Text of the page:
Gone are the days are prescriptive specs and manual tests. But as you adopt modern development, you may find yourself with ineffective unit tests instead. Listen to 14 minutes of Arlo describing what drives how unit tests get written, and what we need to do in order to achieve the incredible results TDD can give us.
Video spoiler alert: you simply can’t do effective unit testing on messy code. It has to be refactored first.
These are some of the more common questions we get.
How can we write unit tests that will be useful in the long term?
How do we avoid slow brittle tests?
My code is not unit testable, but I can’t fix that until it is unit tested. How do I break free without a rewrite?Soooo many people.
Tier 1: Getting the Foundations
Invest 6 weeks of Code by Refactoring Foundations to fundamentally change how developers refactor so that they execute unit tests successfully.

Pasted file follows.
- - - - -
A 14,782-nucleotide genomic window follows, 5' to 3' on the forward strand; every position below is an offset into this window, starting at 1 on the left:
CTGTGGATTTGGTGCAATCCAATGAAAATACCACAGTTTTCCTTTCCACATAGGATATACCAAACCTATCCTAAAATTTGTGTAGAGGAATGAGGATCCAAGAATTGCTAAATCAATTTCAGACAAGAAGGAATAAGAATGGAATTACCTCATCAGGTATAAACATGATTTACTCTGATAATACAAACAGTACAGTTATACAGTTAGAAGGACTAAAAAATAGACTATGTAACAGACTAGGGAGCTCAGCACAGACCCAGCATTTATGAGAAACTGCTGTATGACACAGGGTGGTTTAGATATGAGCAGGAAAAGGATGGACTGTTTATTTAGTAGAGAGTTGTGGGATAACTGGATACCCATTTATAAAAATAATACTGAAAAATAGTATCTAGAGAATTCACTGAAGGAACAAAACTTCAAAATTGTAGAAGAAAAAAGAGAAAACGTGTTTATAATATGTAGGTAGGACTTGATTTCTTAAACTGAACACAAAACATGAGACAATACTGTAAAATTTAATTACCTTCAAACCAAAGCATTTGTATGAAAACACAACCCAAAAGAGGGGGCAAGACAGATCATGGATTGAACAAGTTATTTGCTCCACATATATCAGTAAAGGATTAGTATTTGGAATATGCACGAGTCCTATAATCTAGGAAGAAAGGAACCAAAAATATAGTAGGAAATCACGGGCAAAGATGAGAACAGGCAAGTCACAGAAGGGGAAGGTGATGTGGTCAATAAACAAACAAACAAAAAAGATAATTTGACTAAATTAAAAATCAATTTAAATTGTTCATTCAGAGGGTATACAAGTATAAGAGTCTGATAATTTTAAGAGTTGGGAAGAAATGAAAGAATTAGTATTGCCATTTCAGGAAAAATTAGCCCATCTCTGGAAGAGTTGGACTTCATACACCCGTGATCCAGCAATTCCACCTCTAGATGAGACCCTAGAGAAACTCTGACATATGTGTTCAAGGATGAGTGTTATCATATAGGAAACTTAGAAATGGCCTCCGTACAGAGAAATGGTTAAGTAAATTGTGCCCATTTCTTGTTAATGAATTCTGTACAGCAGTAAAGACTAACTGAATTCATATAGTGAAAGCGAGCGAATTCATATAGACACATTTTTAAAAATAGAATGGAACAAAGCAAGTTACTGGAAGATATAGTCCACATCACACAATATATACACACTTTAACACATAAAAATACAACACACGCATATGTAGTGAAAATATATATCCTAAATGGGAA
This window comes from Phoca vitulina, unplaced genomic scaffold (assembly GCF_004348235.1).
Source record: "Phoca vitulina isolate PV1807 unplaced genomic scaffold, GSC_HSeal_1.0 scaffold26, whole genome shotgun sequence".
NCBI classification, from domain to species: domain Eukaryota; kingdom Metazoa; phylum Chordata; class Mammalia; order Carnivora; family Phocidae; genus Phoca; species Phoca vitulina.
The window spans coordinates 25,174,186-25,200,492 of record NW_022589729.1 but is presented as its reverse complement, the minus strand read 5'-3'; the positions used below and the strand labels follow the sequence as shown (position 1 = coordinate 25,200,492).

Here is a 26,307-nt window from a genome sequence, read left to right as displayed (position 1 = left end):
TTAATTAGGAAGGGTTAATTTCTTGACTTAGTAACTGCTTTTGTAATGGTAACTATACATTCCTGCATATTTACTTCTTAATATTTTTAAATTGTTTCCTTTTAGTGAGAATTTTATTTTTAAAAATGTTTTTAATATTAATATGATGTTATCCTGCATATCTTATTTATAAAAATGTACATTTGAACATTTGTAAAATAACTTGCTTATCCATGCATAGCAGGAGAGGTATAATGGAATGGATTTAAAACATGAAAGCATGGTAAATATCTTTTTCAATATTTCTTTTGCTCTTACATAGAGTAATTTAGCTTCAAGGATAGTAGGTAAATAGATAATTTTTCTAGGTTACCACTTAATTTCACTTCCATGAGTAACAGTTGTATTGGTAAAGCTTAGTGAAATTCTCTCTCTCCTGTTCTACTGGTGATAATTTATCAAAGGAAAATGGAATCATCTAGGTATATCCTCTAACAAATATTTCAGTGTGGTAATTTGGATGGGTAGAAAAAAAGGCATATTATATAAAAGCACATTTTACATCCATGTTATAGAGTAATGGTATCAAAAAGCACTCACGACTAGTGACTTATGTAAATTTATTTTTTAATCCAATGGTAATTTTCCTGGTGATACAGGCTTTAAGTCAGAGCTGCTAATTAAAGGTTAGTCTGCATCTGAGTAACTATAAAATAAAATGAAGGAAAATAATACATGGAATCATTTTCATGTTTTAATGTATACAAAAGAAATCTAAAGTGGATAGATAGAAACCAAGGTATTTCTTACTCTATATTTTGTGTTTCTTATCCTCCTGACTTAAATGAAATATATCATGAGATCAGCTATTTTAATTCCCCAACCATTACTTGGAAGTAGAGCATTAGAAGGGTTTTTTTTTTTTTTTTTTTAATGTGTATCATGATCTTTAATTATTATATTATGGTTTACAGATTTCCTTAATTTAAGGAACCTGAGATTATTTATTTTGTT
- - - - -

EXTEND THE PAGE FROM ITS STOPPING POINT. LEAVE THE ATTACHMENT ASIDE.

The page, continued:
- Start Refactoring Safely (2 virtual weeks)
- Naming as a Process (2 virtual weeks)
- Know When to Stop (2 virtual weeks)
Tier 2: Addressing Specific Unit Testing Challenges
Once the foundations are adopted, invest 4 weeks at a time for an advanced topic depending on what problem the team is facing. As teams usually face different issues, it is common that each team takes a different advanced workshop.
Example Advanced Workshop Options
Problem: How do I test parallelism, UI, databases, and networks?
Workshop Series: Test Challenging Dependencies (12 virtual weeks)
Workshop Result: Learn how to identify and separate the code’s behaviour and execution context so that each can be tested independently.
Problem: How do I test intertwined code that was not designed to be tested?
Workshop Series: Test Untestable Code (14 weeks)
Workshop Results: Learn how to incrementally separate and test a piece from the intertwined code ball until everything is tested.
Problem: How do I test behaviours that emerge from the integration between components?
Workshop Series: Test Integration Behaviours (14 virtual weeks)
Workshop Results: Learn how to improve a cohesive design so that every behaviour comes from one component and can be tested.